The issue of whether the chicken came before the egg or the egg came before the chicken has finally been resolved. As usual, it's not the scraggly beards from philosophy departments who answered that tough question but scientists who prefer to rely on facts rather than theories. In a recent study in Britain, a team of labcoat-wallas pointed to the origin of the species Gallus gallus domesticus: a protein called ovocleidin-17 whose function is to help in the formation of the chicken egg's hard shell. This essential ingredient, it turns out, can be formed only inside a chicken.
So to make ovocleidin-17 that makes a chicken egg, you'll first need a chicken.
So is this an open and shut case now? Or is it a shut and open case? Some other eggheads insist that for the first chicken to have come about in this world, there must have been pre-existing ovocleidin-17, the stuff that eggs are made of and thereby the Adam among chicken eggs. So even if it was there in gloop form, before the chicken there was the chicken egg and the latest report confirms that even while coming to the wrong conclusion.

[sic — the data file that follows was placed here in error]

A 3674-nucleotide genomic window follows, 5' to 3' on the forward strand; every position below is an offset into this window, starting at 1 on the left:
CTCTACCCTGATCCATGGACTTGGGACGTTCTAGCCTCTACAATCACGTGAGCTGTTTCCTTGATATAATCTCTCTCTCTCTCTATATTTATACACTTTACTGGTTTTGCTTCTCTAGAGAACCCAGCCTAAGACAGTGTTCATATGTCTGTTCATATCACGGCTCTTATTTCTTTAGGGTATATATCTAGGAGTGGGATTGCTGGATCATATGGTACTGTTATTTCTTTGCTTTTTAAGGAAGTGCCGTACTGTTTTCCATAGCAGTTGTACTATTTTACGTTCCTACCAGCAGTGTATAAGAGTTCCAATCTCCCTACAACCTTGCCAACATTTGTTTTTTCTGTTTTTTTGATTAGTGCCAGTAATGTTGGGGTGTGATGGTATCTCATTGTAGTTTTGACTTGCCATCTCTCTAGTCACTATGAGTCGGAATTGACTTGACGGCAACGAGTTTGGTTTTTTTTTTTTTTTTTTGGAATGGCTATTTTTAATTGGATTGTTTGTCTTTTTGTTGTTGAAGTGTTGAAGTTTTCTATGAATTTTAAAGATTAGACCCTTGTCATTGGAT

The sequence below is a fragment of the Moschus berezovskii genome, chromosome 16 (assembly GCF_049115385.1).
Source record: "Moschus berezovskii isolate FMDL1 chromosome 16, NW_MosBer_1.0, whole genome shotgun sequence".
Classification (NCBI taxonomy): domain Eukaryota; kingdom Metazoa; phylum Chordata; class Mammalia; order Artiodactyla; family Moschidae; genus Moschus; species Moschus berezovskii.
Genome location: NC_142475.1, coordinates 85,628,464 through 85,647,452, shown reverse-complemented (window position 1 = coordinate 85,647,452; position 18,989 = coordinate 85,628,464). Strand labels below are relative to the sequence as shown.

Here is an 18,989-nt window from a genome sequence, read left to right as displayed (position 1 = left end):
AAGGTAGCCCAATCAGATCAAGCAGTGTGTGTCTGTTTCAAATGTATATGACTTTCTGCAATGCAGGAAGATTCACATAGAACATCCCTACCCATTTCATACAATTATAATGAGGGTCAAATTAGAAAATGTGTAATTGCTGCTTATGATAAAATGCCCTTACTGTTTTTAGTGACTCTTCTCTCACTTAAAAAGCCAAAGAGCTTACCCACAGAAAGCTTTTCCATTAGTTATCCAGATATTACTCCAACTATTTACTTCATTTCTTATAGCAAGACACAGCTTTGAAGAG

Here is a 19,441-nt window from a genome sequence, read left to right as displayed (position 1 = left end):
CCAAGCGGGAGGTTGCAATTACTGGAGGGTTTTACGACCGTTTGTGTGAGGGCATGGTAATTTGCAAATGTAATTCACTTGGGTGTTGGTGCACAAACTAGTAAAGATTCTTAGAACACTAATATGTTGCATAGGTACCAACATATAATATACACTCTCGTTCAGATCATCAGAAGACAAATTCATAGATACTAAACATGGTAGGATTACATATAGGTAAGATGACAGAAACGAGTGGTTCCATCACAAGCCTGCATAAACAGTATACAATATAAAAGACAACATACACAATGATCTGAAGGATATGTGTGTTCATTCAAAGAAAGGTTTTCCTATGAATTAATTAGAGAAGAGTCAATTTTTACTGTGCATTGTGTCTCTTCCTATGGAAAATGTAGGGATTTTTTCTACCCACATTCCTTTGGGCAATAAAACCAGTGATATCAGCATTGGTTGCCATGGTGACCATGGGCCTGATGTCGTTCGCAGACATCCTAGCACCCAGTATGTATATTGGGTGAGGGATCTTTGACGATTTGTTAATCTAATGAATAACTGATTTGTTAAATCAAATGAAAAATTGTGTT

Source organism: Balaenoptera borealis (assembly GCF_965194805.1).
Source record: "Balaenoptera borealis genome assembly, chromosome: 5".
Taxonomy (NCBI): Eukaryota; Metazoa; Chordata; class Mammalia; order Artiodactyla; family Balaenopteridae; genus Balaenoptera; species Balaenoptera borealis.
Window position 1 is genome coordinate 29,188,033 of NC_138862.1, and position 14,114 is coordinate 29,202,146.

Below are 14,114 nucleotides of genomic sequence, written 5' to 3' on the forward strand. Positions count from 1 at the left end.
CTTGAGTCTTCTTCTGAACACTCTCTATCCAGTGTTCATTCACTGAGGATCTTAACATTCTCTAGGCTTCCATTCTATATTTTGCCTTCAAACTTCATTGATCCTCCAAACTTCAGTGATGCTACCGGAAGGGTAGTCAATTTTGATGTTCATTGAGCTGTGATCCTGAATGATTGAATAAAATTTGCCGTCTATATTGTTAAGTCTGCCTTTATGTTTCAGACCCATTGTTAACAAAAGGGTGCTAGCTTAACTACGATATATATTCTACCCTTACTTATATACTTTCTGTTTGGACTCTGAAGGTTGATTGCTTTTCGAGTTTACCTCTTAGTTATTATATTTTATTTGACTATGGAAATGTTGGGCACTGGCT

But the chicken'n'egg question itself didn't really ask the question 'correctly', which should be: did the chicken come first or the chicken egg come first? The descriptor for the egg is crucial because different birds use different kinds of proteins to produce eggs. And the chicken egg-forming ovocleidin's evolutionary pattern wasn't timed with the evolution of eggs in general, but it actually developed from existing proteins to form eggs before birds evolved from reptiles. So the real answer to, 'Did the chicken come first or the egg come first?' is actually, neither. The dinos came first.